Two Views of our Current Economic and Energy Crisis

15 10 2013

Not much new in this article, but Gail has definitely taken on board my point about transitioning to renewables causing demand for fossil fuels……!

http://ourfiniteworld.com/2013/10/14/two-views-of-our-current-economic-and-energy-crisis

 

As the US heads toward debt default and continues with government shutdown, the underlying reason for the predicament is generally not clear to the American people or the world. The story that the press has generally been feeding us places the problem as basically a temporary one, caused by conflicts between the Democrats and Republicans.

It seems to me that the problem is much deeper. In this post, I summarize the two views, and provide reasons why the Predominant View is very far off the mark. We may be headed for a financial collapse that the Predominant View misses completely.

[…]

The shift toward renewables has several difficulties:

  1. Renewables  are an order of magnitude less efficient in producing electricity than the fossil fuels they replaced, when the energy cost of mitigating intermittency in included in the calculation  (Weissbach et al. 2013). EROI comparisons are distorted, because they do not reflect this cost.
  2. Renewables tend to use fossil fuels heavily at the beginning of their life cycle, so do not really reduce fossil fuel use unless at some point in the future, we greatly reduce the amount of renewables we produce (and perhaps not even then, if the intermittency cost is as high as indicated in Item 1).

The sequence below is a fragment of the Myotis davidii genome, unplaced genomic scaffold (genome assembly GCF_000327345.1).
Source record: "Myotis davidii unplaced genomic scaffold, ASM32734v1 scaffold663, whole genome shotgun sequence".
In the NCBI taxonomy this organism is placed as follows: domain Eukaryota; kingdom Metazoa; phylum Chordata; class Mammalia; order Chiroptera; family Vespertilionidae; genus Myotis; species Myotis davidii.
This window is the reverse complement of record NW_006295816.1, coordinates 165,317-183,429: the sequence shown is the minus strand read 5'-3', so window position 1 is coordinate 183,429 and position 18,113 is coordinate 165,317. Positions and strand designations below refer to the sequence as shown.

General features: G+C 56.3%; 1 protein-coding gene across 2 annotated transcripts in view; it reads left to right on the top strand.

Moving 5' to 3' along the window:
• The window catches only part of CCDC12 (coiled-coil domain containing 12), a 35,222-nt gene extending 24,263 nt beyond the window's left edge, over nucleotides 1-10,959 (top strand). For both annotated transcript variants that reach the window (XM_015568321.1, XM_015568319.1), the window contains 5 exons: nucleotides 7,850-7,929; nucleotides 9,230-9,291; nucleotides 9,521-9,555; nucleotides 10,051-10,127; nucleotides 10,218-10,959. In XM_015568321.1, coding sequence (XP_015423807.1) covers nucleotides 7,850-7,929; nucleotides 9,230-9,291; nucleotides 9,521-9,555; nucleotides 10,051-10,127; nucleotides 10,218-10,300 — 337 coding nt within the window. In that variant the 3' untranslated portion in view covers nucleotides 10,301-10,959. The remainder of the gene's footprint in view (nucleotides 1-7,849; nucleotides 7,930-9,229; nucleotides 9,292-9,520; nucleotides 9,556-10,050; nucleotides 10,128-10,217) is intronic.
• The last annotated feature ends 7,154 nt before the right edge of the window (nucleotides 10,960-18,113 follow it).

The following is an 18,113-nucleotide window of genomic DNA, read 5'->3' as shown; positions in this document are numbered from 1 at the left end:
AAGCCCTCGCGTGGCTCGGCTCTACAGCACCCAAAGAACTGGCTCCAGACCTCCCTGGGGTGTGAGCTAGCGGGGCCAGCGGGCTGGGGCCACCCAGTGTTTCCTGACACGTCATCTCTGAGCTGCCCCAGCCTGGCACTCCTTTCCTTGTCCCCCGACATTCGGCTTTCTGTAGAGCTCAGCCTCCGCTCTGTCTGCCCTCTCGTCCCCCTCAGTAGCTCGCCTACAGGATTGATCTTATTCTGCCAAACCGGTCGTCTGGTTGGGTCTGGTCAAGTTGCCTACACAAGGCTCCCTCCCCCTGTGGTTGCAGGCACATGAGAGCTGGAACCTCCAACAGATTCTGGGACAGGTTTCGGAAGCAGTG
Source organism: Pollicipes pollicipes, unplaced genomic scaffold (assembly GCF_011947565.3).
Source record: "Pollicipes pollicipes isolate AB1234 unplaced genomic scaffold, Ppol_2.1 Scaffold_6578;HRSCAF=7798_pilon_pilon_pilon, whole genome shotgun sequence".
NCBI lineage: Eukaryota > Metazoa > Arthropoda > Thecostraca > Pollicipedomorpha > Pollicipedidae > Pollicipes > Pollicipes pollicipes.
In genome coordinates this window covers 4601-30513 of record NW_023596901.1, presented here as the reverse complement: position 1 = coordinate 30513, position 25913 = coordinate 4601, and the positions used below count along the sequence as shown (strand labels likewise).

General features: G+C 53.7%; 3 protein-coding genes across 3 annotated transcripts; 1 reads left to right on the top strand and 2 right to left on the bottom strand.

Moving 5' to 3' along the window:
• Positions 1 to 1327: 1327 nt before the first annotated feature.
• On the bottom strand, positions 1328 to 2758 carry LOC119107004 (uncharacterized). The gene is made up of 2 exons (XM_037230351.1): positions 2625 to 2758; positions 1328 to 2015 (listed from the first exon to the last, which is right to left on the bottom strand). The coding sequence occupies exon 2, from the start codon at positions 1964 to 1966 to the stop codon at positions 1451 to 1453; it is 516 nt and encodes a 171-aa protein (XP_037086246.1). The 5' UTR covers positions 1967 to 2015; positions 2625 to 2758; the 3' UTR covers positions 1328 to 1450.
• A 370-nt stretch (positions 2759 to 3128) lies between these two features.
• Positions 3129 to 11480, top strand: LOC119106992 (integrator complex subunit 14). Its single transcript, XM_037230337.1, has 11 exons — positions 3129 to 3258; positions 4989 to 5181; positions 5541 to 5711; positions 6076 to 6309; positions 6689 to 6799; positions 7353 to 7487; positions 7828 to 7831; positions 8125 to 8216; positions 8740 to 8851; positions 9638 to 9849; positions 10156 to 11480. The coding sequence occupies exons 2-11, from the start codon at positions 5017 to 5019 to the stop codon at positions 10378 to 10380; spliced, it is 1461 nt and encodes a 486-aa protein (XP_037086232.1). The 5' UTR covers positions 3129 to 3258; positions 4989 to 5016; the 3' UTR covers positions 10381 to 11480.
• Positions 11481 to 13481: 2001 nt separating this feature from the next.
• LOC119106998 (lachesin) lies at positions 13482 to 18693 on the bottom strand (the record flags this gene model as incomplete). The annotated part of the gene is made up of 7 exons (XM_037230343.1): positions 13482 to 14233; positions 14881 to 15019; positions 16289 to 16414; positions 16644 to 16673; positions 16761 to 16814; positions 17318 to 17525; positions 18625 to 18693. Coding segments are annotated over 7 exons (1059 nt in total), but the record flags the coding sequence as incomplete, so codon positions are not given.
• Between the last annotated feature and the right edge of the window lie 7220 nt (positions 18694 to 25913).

3. The shift toward renewables in electricity production acts very much like the push toward high-priced oil, in terms of pushing the economy toward Stage 3 of the production function (in Figure 1), only on a different axis than oil.
  4. The view that the economy is hurtling toward climate change is based on the view that the economy will in fact continue to grow and will continue to extract fossil fuels for the foreseeable future. If oil and debt are limits that we are hitting right now, we may very well encounter economic collapse in the near future. Such a collapse will likely cut fossil fuel use of all kinds very quickly, because of low prices and disruption to systems.
  5. If, in fact, we do hit collapse, renewables will not operate the electric grid without fossil fuels, because we need fossil fuels to keep transmission lines repaired, to create and transport replacement parts, and to allow customers to have jobs to pay for the electricity. Thus, without fossil fuels in the future, our investment in renewables is of  no long-term value. (And EROI estimates are vastly overstated.)
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